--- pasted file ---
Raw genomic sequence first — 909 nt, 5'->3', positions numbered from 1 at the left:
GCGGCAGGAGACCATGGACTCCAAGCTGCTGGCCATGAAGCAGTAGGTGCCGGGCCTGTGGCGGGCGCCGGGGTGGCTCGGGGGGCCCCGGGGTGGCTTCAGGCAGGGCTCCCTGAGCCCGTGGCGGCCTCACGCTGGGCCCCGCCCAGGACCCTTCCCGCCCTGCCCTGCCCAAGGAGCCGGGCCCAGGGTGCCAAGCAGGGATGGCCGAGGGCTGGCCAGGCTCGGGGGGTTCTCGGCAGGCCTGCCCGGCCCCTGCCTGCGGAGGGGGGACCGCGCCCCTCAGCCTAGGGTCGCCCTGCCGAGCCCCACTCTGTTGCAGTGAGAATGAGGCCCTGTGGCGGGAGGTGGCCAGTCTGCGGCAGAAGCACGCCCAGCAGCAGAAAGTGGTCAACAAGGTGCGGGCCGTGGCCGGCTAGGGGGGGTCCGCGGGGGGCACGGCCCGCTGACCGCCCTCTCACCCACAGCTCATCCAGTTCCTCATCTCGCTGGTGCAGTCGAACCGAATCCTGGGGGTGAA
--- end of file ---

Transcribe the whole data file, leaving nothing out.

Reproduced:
Raw genomic sequence first — 909 nt, 5'->3', positions numbered from 1 at the left:
GCGGCAGGAGACCATGGACTCCAAGCTGCTGGCCATGAAGCAGTAGGTGCCGGGCCTGTGGCGGGCGCCGGGGTGGCTCGGGGGGCCCCGGGGTGGCTTCAGGCAGGGCTCCCTGAGCCCGTGGCGGCCTCACGCTGGGCCCCGCCCAGGACCCTTCCCGCCCTGCCCTGCCCAAGGAGCCGGGCCCAGGGTGCCAAGCAGGGATGGCCGAGGGCTGGCCAGGCTCGGGGGGTTCTCGGCAGGCCTGCCCGGCCCCTGCCTGCGGAGGGGGGACCGCGCCCCTCAGCCTAGGGTCGCCCTGCCGAGCCCCACTCTGTTGCAGTGAGAATGAGGCCCTGTGGCGGGAGGTGGCCAGTCTGCGGCAGAAGCACGCCCAGCAGCAGAAAGTGGTCAACAAGGTGCGGGCCGTGGCCGGCTAGGGGGGGTCCGCGGGGGGCACGGCCCGCTGACCGCCCTCTCACCCACAGCTCATCCAGTTCCTCATCTCGCTGGTGCAGTCGAACCGAATCCTGGGGGTGAA